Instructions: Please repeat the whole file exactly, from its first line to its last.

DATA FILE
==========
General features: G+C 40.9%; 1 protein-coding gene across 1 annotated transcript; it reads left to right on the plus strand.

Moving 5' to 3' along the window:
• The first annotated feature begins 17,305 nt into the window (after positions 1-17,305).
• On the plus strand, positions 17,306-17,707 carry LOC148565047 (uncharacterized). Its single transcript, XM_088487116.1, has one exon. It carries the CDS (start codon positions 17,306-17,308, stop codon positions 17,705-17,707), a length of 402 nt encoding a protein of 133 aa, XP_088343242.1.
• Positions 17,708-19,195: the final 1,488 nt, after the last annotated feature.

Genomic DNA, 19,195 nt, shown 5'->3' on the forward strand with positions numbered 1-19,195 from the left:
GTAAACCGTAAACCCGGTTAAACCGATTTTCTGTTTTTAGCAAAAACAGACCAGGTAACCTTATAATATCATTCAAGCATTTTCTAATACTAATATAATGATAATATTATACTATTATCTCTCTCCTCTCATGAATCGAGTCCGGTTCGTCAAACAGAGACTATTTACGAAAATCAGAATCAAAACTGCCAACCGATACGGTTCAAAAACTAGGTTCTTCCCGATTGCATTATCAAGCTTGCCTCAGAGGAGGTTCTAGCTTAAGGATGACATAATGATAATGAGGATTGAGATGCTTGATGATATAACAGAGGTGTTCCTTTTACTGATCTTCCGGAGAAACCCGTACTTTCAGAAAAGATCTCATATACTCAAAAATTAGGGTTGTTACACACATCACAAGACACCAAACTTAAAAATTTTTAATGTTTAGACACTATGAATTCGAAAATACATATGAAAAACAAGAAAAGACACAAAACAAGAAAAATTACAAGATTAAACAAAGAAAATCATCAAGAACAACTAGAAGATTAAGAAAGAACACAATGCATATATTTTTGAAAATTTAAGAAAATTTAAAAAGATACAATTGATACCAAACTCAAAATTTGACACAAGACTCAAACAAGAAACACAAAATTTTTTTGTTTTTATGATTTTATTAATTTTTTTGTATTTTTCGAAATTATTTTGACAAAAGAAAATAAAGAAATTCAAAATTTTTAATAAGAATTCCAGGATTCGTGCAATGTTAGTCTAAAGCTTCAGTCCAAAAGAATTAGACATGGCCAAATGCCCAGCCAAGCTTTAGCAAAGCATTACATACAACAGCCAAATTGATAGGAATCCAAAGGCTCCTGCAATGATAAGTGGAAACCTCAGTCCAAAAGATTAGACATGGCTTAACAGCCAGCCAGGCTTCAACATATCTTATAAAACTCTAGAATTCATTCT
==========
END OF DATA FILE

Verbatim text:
General features: G+C 40.9%; 1 protein-coding gene across 1 annotated transcript; it reads left to right on the plus strand.

Moving 5' to 3' along the window:
• The first annotated feature begins 17,305 nt into the window (after positions 1-17,305).
• On the plus strand, positions 17,306-17,707 carry LOC148565047 (uncharacterized). Its single transcript, XM_088487116.1, has one exon. It carries the CDS (start codon positions 17,306-17,308, stop codon positions 17,705-17,707), a length of 402 nt encoding a protein of 133 aa, XP_088343242.1.
• Positions 17,708-19,195: the final 1,488 nt, after the last annotated feature.

Genomic DNA, 19,195 nt, shown 5'->3' on the forward strand with positions numbered 1-19,195 from the left:
GTAAACCGTAAACCCGGTTAAACCGATTTTCTGTTTTTAGCAAAAACAGACCAGGTAACCTTATAATATCATTCAAGCATTTTCTAATACTAATATAATGATAATATTATACTATTATCTCTCTCCTCTCATGAATCGAGTCCGGTTCGTCAAACAGAGACTATTTACGAAAATCAGAATCAAAACTGCCAACCGATACGGTTCAAAAACTAGGTTCTTCCCGATTGCATTATCAAGCTTGCCTCAGAGGAGGTTCTAGCTTAAGGATGACATAATGATAATGAGGATTGAGATGCTTGATGATATAACAGAGGTGTTCCTTTTACTGATCTTCCGGAGAAACCCGTACTTTCAGAAAAGATCTCATATACTCAAAAATTAGGGTTGTTACACACATCACAAGACACCAAACTTAAAAATTTTTAATGTTTAGACACTATGAATTCGAAAATACATATGAAAAACAAGAAAAGACACAAAACAAGAAAAATTACAAGATTAAACAAAGAAAATCATCAAGAACAACTAGAAGATTAAGAAAGAACACAATGCATATATTTTTGAAAATTTAAGAAAATTTAAAAAGATACAATTGATACCAAACTCAAAATTTGACACAAGACTCAAACAAGAAACACAAAATTTTTTTGTTTTTATGATTTTATTAATTTTTTTGTATTTTTCGAAATTATTTTGACAAAAGAAAATAAAGAAATTCAAAATTTTTAATAAGAATTCCAGGATTCGTGCAATGTTAGTCTAAAGCTTCAGTCCAAAAGAATTAGACATGGCCAAATGCCCAGCCAAGCTTTAGCAAAGCATTACATACAACAGCCAAATTGATAGGAATCCAAAGGCTCCTGCAATGATAAGTGGAAACCTCAGTCCAAAAGATTAGACATGGCTTAACAGCCAGCCAGGCTTCAACATATCTTATAAAACTCTAGAATTCATTCT